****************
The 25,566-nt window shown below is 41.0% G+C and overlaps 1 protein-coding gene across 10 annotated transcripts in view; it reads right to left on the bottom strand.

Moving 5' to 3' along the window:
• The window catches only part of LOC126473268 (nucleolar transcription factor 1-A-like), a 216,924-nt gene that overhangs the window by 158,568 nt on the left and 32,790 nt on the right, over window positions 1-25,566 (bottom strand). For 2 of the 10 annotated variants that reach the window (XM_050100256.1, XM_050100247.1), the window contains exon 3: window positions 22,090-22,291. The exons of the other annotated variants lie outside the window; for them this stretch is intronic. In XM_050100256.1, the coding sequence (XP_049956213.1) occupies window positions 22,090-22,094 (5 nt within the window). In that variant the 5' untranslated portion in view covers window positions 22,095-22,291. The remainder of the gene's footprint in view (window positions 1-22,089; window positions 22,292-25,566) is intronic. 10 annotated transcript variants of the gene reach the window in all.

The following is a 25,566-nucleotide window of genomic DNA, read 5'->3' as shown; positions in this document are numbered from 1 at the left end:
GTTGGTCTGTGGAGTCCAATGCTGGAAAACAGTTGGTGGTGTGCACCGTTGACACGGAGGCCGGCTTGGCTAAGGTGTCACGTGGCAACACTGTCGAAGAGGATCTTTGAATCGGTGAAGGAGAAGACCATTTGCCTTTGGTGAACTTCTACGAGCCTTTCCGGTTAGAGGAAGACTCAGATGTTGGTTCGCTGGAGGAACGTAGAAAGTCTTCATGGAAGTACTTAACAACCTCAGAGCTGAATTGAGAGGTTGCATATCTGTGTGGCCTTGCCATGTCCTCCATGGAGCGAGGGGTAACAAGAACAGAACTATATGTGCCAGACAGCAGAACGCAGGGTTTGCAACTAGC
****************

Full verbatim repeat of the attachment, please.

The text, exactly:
The 25,566-nt window shown below is 41.0% G+C and overlaps 1 protein-coding gene across 10 annotated transcripts in view; it reads right to left on the bottom strand.

Moving 5' to 3' along the window:
• The window catches only part of LOC126473268 (nucleolar transcription factor 1-A-like), a 216,924-nt gene that overhangs the window by 158,568 nt on the left and 32,790 nt on the right, over window positions 1-25,566 (bottom strand). For 2 of the 10 annotated variants that reach the window (XM_050100256.1, XM_050100247.1), the window contains exon 3: window positions 22,090-22,291. The exons of the other annotated variants lie outside the window; for them this stretch is intronic. In XM_050100256.1, the coding sequence (XP_049956213.1) occupies window positions 22,090-22,094 (5 nt within the window). In that variant the 5' untranslated portion in view covers window positions 22,095-22,291. The remainder of the gene's footprint in view (window positions 1-22,089; window positions 22,292-25,566) is intronic. 10 annotated transcript variants of the gene reach the window in all.

The following is a 25,566-nucleotide window of genomic DNA, read 5'->3' as shown; positions in this document are numbered from 1 at the left end:
GTTGGTCTGTGGAGTCCAATGCTGGAAAACAGTTGGTGGTGTGCACCGTTGACACGGAGGCCGGCTTGGCTAAGGTGTCACGTGGCAACACTGTCGAAGAGGATCTTTGAATCGGTGAAGGAGAAGACCATTTGCCTTTGGTGAACTTCTACGAGCCTTTCCGGTTAGAGGAAGACTCAGATGTTGGTTCGCTGGAGGAACGTAGAAAGTCTTCATGGAAGTACTTAACAACCTCAGAGCTGAATTGAGAGGTTGCATATCTGTGTGGCCTTGCCATGTCCTCCATGGAGCGAGGGGTAACAAGAACAGAACTATATGTGCCAGACAGCAGAACGCAGGGTTTGCAACTAGC